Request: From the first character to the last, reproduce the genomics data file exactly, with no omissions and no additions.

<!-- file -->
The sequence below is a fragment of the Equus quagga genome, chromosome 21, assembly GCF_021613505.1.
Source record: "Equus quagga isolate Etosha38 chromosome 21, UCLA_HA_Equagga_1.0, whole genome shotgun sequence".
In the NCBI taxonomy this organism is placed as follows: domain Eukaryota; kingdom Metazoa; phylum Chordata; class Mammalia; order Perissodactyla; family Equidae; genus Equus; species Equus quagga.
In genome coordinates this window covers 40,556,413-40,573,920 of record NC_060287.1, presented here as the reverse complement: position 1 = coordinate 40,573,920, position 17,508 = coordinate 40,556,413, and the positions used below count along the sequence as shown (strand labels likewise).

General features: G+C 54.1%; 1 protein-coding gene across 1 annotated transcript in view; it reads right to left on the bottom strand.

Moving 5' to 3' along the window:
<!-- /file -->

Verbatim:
The sequence below is a fragment of the Equus quagga genome, chromosome 21, assembly GCF_021613505.1.
Source record: "Equus quagga isolate Etosha38 chromosome 21, UCLA_HA_Equagga_1.0, whole genome shotgun sequence".
In the NCBI taxonomy this organism is placed as follows: domain Eukaryota; kingdom Metazoa; phylum Chordata; class Mammalia; order Perissodactyla; family Equidae; genus Equus; species Equus quagga.
In genome coordinates this window covers 40,556,413-40,573,920 of record NC_060287.1, presented here as the reverse complement: position 1 = coordinate 40,573,920, position 17,508 = coordinate 40,556,413, and the positions used below count along the sequence as shown (strand labels likewise).

General features: G+C 54.1%; 1 protein-coding gene across 1 annotated transcript in view; it reads right to left on the bottom strand.

Moving 5' to 3' along the window: